GODORT International Documents Task Force

ALA Midwinter Meeting
Saturday, January 25, 2003 2 :00 -5:30 p.m.
Philadelphia , Sheraton Society Hill, Ballroom E

Welcome and Introductions

Coordinator Chuck Eckman called the meeting to order at 2:00 pm. Present:& Jim Church (Secretary), Susan Pinckard, Barb Mann, Sandy Peterson (Coordinator-elect), Margaret Renton, Polly Bosch, Matt Brosius, Jackie Druery, David Griffiths, Erminio D’Onofrio, Julia Wallace, Daisy Dominguez, Don Hagen, Libby Bauer, Patricia Finney, Marian Shaaban,& Christof Galli, Robert Rohrbacher, Helen Sheehy, Susan White, Jennifer Abrahmson, Tim Klassen, Anna Vorhonen, Lorraine Pellicamo Waitman, Jean-Philippe Decraene, James R. Jacobs, Lynn Stuart, Norman Ross and Barbie Selby.

Approval of Agenda

Chuck Eckman asked for a motion to approve the agenda The motion was made, seconded & adopted.

Approval of 2002 Annual Conference Minutes

Chuck Eckman then asked for a motion to approve the IDTF ALA 2002 Annual Conference Minutes The motion was made, seconded and adopted.

Reports from Committee Liaisons

Chuck Eckman asked for reports from the following IDTF committee liaisons.

  • Cataloging Committee, Barbie Selby

Cataloging Committee will meet tomorrow, and at this time there is nothing to report.
  • Education Committee, Barb Mann

The education committee is working 9/11 information kits for documents librarians, information literacy projects in education, and the GODORT Clearinghouse exchange.
  • Government Information Technology Committee

GITCO will meet tomorrow, and at this time there is nothing to report.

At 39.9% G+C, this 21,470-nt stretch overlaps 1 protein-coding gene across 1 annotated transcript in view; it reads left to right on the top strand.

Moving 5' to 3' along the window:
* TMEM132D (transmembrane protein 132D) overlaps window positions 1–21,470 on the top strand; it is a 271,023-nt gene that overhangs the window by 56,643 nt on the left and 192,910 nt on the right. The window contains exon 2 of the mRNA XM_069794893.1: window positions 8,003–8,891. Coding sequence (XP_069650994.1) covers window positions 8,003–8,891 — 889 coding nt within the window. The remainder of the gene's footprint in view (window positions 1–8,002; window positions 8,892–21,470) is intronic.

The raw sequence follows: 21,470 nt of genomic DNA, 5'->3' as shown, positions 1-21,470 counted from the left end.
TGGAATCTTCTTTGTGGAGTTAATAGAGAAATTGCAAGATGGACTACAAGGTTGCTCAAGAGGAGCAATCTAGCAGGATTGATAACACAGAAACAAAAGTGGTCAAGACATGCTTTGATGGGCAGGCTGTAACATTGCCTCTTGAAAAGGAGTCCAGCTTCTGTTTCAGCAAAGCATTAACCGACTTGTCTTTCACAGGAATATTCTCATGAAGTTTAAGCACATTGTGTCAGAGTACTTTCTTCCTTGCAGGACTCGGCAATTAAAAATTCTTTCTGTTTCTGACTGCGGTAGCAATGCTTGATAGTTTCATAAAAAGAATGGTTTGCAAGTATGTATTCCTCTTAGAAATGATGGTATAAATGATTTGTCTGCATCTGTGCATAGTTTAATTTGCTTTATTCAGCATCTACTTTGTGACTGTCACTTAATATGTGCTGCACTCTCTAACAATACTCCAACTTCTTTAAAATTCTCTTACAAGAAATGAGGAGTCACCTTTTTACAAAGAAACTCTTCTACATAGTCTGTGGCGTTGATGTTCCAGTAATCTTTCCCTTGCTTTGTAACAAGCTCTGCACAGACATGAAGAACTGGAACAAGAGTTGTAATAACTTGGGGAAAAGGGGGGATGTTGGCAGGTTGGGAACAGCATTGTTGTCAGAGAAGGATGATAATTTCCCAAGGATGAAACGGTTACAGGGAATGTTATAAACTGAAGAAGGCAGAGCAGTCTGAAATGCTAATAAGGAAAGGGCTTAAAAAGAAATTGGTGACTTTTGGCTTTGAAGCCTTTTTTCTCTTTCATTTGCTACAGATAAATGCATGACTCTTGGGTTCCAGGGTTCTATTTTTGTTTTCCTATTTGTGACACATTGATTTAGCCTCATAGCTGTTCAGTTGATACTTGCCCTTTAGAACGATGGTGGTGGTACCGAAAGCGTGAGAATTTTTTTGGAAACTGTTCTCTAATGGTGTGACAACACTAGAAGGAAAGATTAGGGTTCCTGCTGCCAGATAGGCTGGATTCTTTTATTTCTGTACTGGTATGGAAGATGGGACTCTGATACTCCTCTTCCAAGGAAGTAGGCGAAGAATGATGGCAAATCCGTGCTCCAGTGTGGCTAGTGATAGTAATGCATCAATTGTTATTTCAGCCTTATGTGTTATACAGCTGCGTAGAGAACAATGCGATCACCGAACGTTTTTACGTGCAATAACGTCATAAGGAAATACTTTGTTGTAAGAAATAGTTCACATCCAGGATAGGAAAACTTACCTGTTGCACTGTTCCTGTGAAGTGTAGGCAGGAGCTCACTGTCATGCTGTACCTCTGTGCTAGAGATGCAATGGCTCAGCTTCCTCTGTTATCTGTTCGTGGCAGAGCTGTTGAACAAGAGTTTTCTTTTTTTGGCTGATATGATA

• Legislation Committee, Susan Pinckard

The Legislation Committee is concerned about two recent and familiar acts of legislation: the USA Patriot Act and the Homeland Security Act. The committee is particularly concerned about FBI surveillance authority under the Patriot Act, and the post of “privacy officer” to be appointed by Secretary of Homeland Security Tom Ridge Legislation will be working on these issues and drafting resolutions to articulate GODORT’s position on them.
  • Program Committee, Margaret Renton

Program met for the first time on Friday. There was discussion of the 2003 ALA Annual GODORT pre-conference on the digitization of government information The pre-conference will last one and a half days, and will be hosted by Cathy Hartman. They are expecting a huge turnout, so pre-registration has been set for February 22 nd They have already booked a room that will hold from 300 to 500 people. Most speakers have been assigned, and the event will probably be video recorded and sold Program is working on publicizing the conference.
  • Rare & Endangered Documents, Jackie Druery

The committee has not yet met. Two agenda items of note will be August Imholz of Readex/Newsbank, who will come to discuss Readex’s plans to digitize the Congressional Serial Set, and Donna Koepp, who will report on the Serial Set inventory.
  • IFLA. Helen Sheehy reported for Debbi Schaubman, who was absent

There will be a call soon for papers at the upcoming Berlin conference, which will be announced on GOVDOC-L. The following year at the Crimea conference there is the possibility of a two-day seminar, following up on the Moscow IFLA program on government information.
  • ALA IRRT/International Relations Committee, David Griffiths.

The International Relations Roundtable sub-committees met this morning The executive committee will meet tomorrow.
  • Agency Liaison Program, Marian Shabaan